Figure 1.

The late steps in GA biosynthesis in pea shoots, showing the genes and metabolites monitored.


When [13C3H]GA20 was applied to leaf 6 of intact plants, the main metabolites in internode 6 (after 48 h) were [13C3H]GA1, [13C3H]GA29 and [13C3H]GA8 ( Fig. 2). Decapitation virtually eliminated the [13C3H]GA1 peak (as described previously by Sherriff et al. 1994 ), and it was completely restored by applying IAA ( Fig. 2). The identity of this peak was confirmed by gas chromatography-MS (GC-MS), exploiting the 13C label of the substrate and of its metabolites. The mass spectrum corresponding to [13C3H]GA1 in the internodes from IAA-treated plants was: 507 (M+), 100; 492, 11; 449, 23; 448, 17; 378, 13; 377, 19; 376, 15; 314, 12; 236, 7; 208, 25. The spectrum also contained some endogenous GA1 (15%). The identities of the other metabolites, [13C3H]GA8, [13C3H]GA29 and [13C3H]GA29-catabolite were also confirmed by GC-MS. In the experiment represented in Fig. 2, internode 6 of intact plants was 88% of its final length at the beginning of the experiment, and 100% expanded at harvest. In additional experiments, we analysed metabolites in internodes which were only 20% expanded at harvest, and again found that decapitation reduced, and IAA treatment increased, radiolabelled GA1 levels (data not shown).

Figure 2.

The effects of decapitation and IAA application on [13C3H]GA20 metabolites in internode 6 (the internode between nodes 6 and 7).

Plants were either left intact (top), decapitated above node 7 (middle), or decapitated above node 7 and then treated with IAA (bottom). [13C3H]GA20 was applied to leaf 6 (indicated by arrows). Metabolites are shown as peaks of radioactivity (separated by HPLC). The total amounts of radioactivity (dpm × 10−3) recovered from internode 6 were intact, 8.3 ± 0.4; decapitated, 29.9 ± 2.7; and decapitated + IAA, 35.0 ± 0.6. The IAA levels in internode 6 (ng.gFW−1) were intact, 136.6 ± 8.4; decapitated, 22.7 ± 3.8; and decapitated + IAA, 618.0 ± 49.1 (n = 3).

The effects of IAA application on [13C3H]GA20 metabolites in other plant portions are shown in Table 1. The dramatic effect of IAA on [13C3H]GA1 levels was largely confined to the expanding internodes. In extracts from the leaves to which the substrate was applied, there were no peaks coeluting with GA1. The data in Table 1 show that the overall production of [13C3H]GA1 in decapitated plants was stimulated markedly by IAA.

Table 1. . Effects of IAA on [13C3H]GA20 metabolites throughout the plant. Plants were decapitated above node 6 and treated with lanolin or IAA; [13C3H]GA20 was then applied. The expanding internodes (internode 5 plus the stump of internode 6), the leaf treated with [13C 3H]GA20 (leaf 5), the remainder of the shoot system and the roots were harvested separately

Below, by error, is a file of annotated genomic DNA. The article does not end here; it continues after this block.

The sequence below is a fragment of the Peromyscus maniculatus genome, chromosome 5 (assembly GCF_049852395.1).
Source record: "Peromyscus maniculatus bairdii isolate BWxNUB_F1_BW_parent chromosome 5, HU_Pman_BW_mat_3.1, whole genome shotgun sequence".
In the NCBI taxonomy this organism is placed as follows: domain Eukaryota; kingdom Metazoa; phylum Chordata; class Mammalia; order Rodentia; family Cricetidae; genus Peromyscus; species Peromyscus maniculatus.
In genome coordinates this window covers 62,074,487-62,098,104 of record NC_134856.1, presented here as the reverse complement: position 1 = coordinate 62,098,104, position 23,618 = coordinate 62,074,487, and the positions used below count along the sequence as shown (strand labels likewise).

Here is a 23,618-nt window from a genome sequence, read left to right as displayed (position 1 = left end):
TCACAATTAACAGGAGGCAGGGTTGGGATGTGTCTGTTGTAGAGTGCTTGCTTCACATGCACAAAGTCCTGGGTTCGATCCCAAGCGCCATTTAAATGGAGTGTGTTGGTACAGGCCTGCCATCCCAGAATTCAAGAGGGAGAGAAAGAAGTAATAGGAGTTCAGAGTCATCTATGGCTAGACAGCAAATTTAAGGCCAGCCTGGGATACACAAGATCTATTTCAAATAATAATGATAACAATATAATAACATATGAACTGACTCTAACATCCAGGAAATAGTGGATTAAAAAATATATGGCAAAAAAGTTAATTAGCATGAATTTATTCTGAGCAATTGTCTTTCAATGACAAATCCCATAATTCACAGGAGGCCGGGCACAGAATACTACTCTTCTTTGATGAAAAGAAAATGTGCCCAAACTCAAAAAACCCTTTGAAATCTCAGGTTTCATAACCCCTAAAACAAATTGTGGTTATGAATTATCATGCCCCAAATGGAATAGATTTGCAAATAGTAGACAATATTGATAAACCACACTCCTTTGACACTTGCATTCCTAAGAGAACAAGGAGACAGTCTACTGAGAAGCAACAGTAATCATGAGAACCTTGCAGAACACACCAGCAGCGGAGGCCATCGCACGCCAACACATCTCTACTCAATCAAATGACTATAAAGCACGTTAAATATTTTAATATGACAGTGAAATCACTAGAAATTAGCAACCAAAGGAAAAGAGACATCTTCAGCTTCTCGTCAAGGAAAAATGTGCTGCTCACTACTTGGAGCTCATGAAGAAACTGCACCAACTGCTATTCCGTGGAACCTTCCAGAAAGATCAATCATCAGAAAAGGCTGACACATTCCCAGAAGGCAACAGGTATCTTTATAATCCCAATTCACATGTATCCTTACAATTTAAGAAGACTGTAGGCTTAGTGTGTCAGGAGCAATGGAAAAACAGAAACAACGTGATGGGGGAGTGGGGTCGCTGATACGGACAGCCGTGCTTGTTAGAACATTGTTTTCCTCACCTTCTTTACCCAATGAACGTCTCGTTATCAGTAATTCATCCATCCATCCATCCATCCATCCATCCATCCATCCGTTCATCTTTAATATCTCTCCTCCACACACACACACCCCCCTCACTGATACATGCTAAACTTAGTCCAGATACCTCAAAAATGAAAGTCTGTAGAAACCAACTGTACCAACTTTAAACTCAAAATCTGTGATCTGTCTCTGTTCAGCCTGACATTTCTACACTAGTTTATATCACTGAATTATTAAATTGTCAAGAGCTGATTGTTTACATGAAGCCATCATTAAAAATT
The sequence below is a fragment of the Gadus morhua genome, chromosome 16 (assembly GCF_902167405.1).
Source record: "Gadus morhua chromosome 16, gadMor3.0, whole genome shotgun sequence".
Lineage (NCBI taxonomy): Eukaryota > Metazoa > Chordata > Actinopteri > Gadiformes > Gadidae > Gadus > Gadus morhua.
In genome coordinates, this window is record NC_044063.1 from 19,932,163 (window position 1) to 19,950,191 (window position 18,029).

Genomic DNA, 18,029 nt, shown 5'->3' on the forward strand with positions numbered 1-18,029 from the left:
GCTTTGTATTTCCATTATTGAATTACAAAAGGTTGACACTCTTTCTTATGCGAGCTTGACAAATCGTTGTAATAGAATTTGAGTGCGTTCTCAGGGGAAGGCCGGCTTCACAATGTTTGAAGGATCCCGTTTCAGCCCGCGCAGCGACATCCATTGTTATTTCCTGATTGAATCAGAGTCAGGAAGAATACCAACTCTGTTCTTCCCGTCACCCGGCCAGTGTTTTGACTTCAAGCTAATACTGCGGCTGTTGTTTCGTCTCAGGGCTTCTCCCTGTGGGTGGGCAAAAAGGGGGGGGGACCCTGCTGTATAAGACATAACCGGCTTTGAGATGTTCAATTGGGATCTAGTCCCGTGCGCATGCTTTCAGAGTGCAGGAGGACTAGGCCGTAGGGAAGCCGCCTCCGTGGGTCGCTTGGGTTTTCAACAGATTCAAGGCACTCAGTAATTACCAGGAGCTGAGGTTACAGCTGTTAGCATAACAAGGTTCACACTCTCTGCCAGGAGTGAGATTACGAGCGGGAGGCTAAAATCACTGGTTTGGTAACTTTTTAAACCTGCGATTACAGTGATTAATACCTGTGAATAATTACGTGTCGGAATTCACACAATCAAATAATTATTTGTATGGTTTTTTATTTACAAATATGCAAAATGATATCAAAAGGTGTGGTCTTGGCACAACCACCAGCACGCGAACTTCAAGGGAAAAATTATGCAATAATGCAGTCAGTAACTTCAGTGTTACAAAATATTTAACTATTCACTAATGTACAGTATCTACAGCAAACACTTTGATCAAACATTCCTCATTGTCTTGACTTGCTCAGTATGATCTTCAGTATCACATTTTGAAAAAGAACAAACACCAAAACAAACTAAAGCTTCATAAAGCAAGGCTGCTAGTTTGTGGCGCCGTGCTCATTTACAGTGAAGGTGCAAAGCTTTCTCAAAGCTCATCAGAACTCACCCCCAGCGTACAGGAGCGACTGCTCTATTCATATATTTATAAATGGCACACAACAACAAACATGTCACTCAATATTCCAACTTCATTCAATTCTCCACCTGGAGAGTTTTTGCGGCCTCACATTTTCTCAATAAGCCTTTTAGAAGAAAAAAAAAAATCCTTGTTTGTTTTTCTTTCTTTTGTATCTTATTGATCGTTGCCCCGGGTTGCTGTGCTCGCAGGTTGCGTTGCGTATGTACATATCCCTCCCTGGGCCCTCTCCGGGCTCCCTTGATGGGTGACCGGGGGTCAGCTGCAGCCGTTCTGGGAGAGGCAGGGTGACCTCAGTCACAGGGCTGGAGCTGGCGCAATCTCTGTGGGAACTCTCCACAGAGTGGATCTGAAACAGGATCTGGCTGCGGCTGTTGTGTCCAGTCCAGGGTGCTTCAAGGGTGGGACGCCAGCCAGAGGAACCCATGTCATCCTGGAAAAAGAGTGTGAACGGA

Fractions 44, 45
Fractions 31–33
Fractions 24–26
Fractions 15–18
in portion
  1. Data are total radioactivity (dpm × 10−3) for each GA recovered from the portion; HPLC fractions are indicated.

  2. a Roots contained large amounts of [13C3H]GA29-catabolite and [13C 3H]GA8-catabolite.

Expanding internodes1.7038.27.872.0
Leaf 5219.7056.27.6357.5
LanolinRemainder of shoot8.66.249.723.0130.4
Roots a002.62.639.7
Expanding internodes9.948.823.414.6108.5
Leaf 5213.0078.27.2376.0
IAARemainder of shoot5.46.832.115.390.4
Roots a002.01.729.8

To investigate whether other GA biosynthesis steps were affected by decapitation and IAA treatment, we quantified the endogenous levels of GA19, GA20, GA1, GA29 and GA8 in internode 6 from intact, decapitated and IAA-treated plants. Decapitation dramatically reduced GA1 levels (10-fold) and, to a lesser extent, GA8 levels (50%), and caused GA29 to accumulate (threefold, Fig. 3). In decapitated plants, the concentration of GA19 increased slightly whilst that of GA20 decreased slightly. These effects were completely reversed by IAA application. Indeed, IAA treatment resulted in a GA1 level three times greater than in intact plants, in keeping with the IAA level, which was nearly four times greater ( Table 2). It appears that the main effects of decapitation and IAA application are on GA20 metabolism, although the altered ratio of GA19 to GA20 indicates that there might be a small effect on this step. Importantly, the IAA levels in IAA-treated decapitated plants, while elevated, varied little between replicates and, indeed, between experiments ( Table 2 and Fig. 2). In contrast, IAA application to stems treated with an auxin transport inhibitor did not increase the IAA level in the stem (data not shown).